A huge dent in the system has been occurring in the last few years, when streaming reached its very peak. During the COVID-19 pandemic, everyone was stuck at home – movie theatres were no longer an option, so entertainment production companies had to quickly find another way to distribute their content out to the public. Hence – online streaming came in handy! Lots of companies thus began producing their own content and distributing it by themselves as well, creating their own platforms (i.e., vertical integration). It’s good to note that a few services had already been doing that for a few years, as Netflix has been releasing Netflix Originals since 2013, beginning with the drama series House of Cards.
Yet, during the pandemic, more entertainment conglomerates began to notice what a bargain it was to both produce and distribute content, without having to go through a middle-man. Thus, we had the boom of streaming services – companies began creating their own platforms, in order to monopolize their own content. For instance, The Walt Disney Company recently launched their own streaming site called Disney+, which hosts all Disney and Marvel movies and series to date. To do so, they removed all the Disney content that was previously available on other streaming platforms, in order to have complete control over their products. The move proved to be successful, as Disney+ currently accounts for over 115 million active users. Hence, other companies decided to follow their footsteps, and distribute their content via their own newly launched platforms.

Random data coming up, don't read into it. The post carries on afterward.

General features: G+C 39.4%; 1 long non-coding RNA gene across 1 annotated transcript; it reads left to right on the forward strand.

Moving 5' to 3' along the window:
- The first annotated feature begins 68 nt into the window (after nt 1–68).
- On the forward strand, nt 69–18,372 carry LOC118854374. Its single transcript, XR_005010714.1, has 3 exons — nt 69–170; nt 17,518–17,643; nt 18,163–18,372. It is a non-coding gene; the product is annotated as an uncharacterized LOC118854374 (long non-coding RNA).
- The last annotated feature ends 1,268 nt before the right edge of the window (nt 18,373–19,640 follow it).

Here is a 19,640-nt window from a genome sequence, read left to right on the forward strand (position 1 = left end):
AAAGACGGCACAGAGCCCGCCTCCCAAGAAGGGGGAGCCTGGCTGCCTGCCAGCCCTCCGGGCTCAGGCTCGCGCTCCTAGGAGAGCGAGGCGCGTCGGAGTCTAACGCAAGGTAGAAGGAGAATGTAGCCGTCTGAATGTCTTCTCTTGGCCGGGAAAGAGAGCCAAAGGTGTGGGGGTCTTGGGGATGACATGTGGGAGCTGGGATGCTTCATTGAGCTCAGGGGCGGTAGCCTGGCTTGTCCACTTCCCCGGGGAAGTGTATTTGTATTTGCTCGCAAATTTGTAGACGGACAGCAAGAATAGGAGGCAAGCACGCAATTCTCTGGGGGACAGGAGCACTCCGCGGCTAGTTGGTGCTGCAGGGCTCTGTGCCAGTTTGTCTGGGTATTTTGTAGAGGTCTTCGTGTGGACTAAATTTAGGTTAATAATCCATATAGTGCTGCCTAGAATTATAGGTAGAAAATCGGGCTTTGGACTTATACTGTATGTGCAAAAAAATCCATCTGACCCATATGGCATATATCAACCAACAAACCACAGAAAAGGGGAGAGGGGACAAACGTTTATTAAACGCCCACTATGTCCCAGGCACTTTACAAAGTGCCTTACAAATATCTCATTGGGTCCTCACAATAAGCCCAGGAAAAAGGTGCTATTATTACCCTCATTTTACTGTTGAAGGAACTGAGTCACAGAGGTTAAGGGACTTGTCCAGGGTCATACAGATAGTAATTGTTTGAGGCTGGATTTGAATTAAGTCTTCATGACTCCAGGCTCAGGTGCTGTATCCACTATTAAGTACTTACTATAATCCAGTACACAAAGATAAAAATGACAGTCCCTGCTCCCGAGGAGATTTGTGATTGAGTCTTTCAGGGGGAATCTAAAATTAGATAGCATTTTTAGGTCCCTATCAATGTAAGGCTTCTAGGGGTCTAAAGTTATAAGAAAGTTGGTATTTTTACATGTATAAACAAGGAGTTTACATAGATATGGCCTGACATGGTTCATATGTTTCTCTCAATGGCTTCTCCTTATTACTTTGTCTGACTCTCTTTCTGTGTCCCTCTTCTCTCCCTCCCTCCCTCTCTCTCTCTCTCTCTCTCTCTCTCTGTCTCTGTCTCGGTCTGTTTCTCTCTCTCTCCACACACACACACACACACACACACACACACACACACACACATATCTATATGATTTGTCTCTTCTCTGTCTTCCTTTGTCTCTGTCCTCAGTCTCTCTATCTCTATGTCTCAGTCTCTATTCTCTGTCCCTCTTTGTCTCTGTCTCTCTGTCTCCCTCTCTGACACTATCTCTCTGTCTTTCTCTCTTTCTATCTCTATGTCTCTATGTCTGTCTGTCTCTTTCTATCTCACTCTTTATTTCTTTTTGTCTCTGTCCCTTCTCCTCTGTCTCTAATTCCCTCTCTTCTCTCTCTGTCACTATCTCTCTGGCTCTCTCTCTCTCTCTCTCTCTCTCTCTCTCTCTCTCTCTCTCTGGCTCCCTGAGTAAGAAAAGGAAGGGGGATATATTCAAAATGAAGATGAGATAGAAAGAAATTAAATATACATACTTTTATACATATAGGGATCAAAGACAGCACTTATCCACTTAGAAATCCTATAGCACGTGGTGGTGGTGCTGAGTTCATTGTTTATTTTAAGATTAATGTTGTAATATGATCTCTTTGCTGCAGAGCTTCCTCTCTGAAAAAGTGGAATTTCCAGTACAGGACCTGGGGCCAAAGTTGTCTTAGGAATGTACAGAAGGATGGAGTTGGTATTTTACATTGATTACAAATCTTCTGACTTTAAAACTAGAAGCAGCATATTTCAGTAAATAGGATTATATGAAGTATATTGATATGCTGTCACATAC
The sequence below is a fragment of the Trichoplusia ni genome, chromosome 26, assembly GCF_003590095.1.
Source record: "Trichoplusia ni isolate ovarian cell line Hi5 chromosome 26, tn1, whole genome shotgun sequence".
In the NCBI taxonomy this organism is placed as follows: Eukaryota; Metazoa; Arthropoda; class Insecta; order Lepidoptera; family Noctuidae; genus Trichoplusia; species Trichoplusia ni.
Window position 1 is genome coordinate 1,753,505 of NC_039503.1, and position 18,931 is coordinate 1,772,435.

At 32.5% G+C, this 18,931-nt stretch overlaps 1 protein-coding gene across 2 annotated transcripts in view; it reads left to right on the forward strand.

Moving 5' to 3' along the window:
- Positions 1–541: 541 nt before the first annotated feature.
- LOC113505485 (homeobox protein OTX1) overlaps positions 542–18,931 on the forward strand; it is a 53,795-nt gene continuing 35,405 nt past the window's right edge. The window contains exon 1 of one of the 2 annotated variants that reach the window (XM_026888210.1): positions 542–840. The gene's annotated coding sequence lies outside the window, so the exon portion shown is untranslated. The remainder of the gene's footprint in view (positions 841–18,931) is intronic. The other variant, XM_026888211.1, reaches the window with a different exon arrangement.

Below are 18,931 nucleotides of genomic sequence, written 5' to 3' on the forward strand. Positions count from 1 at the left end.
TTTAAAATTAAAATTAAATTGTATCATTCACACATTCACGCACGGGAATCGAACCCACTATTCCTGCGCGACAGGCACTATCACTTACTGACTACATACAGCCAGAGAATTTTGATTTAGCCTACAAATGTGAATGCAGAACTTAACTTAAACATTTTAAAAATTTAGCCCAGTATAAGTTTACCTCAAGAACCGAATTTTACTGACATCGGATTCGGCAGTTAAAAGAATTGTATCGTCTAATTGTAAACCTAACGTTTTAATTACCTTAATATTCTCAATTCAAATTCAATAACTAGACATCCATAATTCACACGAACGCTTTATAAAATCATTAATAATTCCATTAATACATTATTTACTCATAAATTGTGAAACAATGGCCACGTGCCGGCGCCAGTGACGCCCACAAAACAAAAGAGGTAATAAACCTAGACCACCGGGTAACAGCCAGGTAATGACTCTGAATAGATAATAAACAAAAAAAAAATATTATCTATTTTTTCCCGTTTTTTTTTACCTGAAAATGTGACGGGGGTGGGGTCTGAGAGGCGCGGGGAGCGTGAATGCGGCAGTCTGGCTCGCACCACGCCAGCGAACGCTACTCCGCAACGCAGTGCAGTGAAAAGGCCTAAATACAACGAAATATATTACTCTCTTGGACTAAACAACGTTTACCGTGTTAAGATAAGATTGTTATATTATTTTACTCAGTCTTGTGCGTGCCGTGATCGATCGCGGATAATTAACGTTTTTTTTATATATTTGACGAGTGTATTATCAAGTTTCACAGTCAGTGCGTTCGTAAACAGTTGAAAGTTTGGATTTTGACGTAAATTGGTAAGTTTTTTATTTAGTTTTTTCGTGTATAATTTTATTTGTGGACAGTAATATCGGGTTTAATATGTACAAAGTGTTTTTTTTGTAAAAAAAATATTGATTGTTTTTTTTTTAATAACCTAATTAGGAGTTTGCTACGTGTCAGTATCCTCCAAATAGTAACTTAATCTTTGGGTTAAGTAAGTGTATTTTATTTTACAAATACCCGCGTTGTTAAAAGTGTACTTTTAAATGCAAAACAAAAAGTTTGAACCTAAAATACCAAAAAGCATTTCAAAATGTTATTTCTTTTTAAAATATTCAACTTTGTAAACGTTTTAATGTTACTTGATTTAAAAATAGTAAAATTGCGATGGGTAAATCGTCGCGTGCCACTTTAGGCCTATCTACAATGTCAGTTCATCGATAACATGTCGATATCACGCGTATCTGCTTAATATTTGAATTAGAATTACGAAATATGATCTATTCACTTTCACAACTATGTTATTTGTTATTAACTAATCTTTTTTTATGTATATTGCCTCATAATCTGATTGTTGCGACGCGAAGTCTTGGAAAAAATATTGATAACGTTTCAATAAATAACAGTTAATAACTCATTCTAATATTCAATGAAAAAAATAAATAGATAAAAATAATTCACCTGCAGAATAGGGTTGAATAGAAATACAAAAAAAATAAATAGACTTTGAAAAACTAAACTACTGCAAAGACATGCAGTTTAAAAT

The More is Not the Merrier – Going Back to Piracy?
Yet, here lies the problem. As content begins to be fragmented across platforms, users are now facing a big decision, between paying for multiple subscriptions or going back to illegal piracy.
Think about it for a second – a major advantage of online streaming was the vastity of movies and shows that were available to the user all in one place. Whereas, as content is now disseminated across multiple sites, you need multiple subscriptions to access something you could find all in one place just a few years back. For instance, if you wish to watch Stranger Things, Avengers: End Game and The Office you would already need three different subscriptions. But are you willing to pay that much money? Would you be willing to pay €9.99-14.99 for Netflix, and then add another €10 for Hulu, €5.99 for Disney+, €15 for HBO Max, €10 for Prime Video, €10 for NBC’s streaming thing and €5.99 for Apple TV+? I’d venture a guess that no, you would not.